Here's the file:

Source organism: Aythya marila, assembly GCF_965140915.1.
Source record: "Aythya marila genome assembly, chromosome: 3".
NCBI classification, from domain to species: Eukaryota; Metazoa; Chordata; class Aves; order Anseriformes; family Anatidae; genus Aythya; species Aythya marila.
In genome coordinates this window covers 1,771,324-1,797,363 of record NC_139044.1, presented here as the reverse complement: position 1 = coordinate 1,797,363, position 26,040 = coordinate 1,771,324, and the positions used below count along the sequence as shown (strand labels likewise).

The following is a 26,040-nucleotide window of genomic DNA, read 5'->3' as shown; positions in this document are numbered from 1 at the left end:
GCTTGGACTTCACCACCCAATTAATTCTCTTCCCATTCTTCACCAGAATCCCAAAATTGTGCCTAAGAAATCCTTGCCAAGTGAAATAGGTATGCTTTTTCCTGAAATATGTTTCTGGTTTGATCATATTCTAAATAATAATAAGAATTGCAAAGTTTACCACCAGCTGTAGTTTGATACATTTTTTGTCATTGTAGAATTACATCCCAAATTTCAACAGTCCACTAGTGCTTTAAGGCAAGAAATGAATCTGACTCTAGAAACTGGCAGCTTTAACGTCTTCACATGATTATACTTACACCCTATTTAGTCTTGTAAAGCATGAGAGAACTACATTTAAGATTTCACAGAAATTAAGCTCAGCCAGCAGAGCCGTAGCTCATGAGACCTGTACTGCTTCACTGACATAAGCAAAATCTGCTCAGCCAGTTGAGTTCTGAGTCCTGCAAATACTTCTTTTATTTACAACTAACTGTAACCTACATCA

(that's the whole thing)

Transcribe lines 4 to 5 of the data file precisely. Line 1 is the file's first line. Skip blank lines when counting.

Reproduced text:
In genome coordinates this window covers 1,771,324-1,797,363 of record NC_139044.1, presented here as the reverse complement: position 1 = coordinate 1,797,363, position 26,040 = coordinate 1,771,324, and the positions used below count along the sequence as shown (strand labels likewise).

The following is a 26,040-nucleotide window of genomic DNA, read 5'->3' as shown; positions in this document are numbered from 1 at the left end: